Faran Tahir may not be considered a household name yet but has guest starred in the many populist television shows like Warehouse 13, Blued Bloods, Charmed and Lost, to name a few as well as playing the evil sadistic Raza in Iron Man and the heroic Captain Robau in J.J Abram’s reboot of Star Trek in a brief but momentous role.
Faran will now be seen guest starring in the resurrected drama series, Dallas, where he plays Cliff Barnes, driver and right-hand man. He reveals what it feels like being part of the new series and what it felt like being the Captain of a Federation Starship and getting beaten up by Iron Man.
Did you ever watch the original series of Dallas?
Dallas was a phenomenon in its time. I didn’t get to watch it regularly but I definitely knew who was who on it. The resurrected Dallas has already proved to be a hit in the US and I hope it has the same impact with the British audiences.
What was the first day on the set of Dallas like?
On the first day we were all in the same boat. We were resurrecting an old classic with the old cast alongside a new generation of Barnes and Ewings. Everyone was nervous yet focused.
Were you given any advice by the original cast?
No. They were all praying that we wouldn’t screw it up!
You play the character ‘Smiling’ Frank Ashkani, who is he?
Frank is a mysterious man. Definitely not someone you want to mess or cross paths with. His real name is Raheed Durani and is Cliff’s right hand/driver and designated disposer of dead bodies. Sometimes referred to as ‘Smiling Frank’ but he doesn’t actually smile.
How does it feel working for Cliff Barnes?
It’s great working for Mr Barnes. All in days work.
Since starring in Dallas, have you felt the urge to shoot JR?
For those that have watched the old series will recall JR as a schemer with cut throat tactics. So, of course! Could you imagine the audience being left with another ‘Who shot JR?’ cliff-hanger.
So when did you first fall in love with acting?
My love affair with acting started when I was a little kid. I would often secretly stand in front of the mirror and act out scenes.
You have done film, television and theatre. What has given you the greatest satisfaction?
I get equal satisfaction from all three. There are stories that need the intimacy of live theatre to have the emotional impact. Then there are other stories that require the expansive canvas of the film screen and the sensitive eye of the camera to give the audience a window into characters and story. And sometimes, the freedom television affords to create a story and character over many hours can be priceless. I always say that a painter can paint in oil or water-colour or do a pencil sketch. It all depends on what story he or she is trying to tell. It is the same idea for me. It just needs to be interesting and challenging.
How did you feel when you landed a role in Star Trek?
I felt like a 10-year old boy. I have always liked Star Trek. I grew up on Star Trek. It was awesome. I have always been big fan of the original series with William Shatner and the Next Generation and respect the philosophy and its message of hope it portrays.
What was the whole experience of working in the film like?
You start off with complete awe but very quickly realize that you have a job to do and you better not screw it up. It was challenging and I wanted to show competence dignity and strength in a short amount of time.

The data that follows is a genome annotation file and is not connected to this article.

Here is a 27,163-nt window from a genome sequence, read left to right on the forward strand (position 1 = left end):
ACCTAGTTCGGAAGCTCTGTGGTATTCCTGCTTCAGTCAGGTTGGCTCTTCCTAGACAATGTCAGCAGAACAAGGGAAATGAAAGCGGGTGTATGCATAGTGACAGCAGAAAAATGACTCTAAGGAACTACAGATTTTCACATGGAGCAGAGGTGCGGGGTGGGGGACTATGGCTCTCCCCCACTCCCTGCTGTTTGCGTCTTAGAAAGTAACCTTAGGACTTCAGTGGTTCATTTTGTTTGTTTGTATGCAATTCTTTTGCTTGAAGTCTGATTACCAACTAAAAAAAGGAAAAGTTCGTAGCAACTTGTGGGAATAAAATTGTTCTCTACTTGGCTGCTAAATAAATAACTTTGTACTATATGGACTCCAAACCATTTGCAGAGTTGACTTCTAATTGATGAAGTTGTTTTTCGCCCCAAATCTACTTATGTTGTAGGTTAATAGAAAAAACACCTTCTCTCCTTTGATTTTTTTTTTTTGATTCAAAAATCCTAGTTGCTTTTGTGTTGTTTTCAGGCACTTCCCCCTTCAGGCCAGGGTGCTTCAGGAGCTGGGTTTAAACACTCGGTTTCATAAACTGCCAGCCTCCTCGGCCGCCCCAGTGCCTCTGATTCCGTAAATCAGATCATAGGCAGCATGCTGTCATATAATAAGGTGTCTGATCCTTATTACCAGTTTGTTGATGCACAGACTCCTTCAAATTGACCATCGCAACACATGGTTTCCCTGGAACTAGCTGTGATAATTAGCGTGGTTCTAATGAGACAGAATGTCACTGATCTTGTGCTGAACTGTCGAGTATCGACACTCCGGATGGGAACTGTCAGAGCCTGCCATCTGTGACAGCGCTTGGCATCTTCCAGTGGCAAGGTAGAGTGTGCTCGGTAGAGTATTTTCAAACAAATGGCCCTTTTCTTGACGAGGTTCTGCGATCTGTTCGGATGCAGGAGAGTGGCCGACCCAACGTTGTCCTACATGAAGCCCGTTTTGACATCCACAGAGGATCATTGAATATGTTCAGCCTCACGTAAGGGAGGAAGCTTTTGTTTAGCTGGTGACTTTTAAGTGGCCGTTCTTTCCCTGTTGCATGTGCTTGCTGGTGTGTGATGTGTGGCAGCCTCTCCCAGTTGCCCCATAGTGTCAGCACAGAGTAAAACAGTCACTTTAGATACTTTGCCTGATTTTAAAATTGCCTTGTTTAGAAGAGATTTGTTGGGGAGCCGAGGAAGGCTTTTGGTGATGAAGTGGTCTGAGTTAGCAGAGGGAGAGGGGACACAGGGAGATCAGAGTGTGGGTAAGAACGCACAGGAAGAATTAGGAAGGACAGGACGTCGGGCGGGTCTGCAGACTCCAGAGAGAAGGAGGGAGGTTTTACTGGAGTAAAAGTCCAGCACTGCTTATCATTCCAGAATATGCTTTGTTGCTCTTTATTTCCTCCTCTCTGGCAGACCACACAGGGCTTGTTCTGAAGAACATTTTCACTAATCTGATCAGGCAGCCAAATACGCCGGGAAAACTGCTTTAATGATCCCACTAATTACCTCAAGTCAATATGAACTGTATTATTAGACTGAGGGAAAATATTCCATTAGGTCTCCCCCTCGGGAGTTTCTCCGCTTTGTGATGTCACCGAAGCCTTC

Did you ever in your wildest dreams think you would become Captain of a Federation Starship?
A kid can dream, right? Sometimes even your wildest dreams can come true and the first time I walked on the set and the set of the ship I was like, “wow, I’m captain of a federation ship.”
How did the role of Raza in Iron Man come about?
It wasn’t easy! It involved a lot of readings with the casting director, the director and Robert Downey Jr. It also involved meetings with all the producers, a process which took almost three weeks.
What was your favourite scene in Iron Man?
I would most probably say, when I first encounter Tony Stark in the cave. I play an evil sadistic character of Raza, where it involves me or should I say Raza, putting a piece of burning coal in someone’s mouth, that’s fun right!
How did it feel getting beaten up by Iron Man?
Legendary. Growing up reading Marvel comics, never in my life did I imagine, that one day I would actually be getting beaten by Iron Man on the big screen.
Is it now easier for Asian actors in Hollywood or do you still get offered stereotypical roles?
There will always be stereotypical roles but I think that things are slowly changing. Hollywood is a tough place and not for everyone. Egos can be fragile and the business is tough. People with glass chins won’t survive. You need to be able to take a few punches and still be able to get back up.
What advice would you give young Asian actors?
Never give up on your dreams and work hard to achieve them. Complacency is death. When you find failure, be brave and when you find success show humility.
What else can we look forward to seeing you in?
I have some interesting stuff coming out in the next year. ELYSIUM, a sci-fi thriller with Matt Damon and Jodie Foster directed by the director of DISTRICT 9. JINN, a supernatural thriller and TORN, a drama about two families dealing with the untimely death of their teenage sons in a shopping mall explosion. THE TOMB, a prison break action movie with Sylvester Stallone and Arnold Schwarzenegger.
Faran Tahir can be seen as ‘Smiling Frank Ashkani’ in the new 10-part series of Dallas to be shown on Channel 5 starting 5th September at 9pm.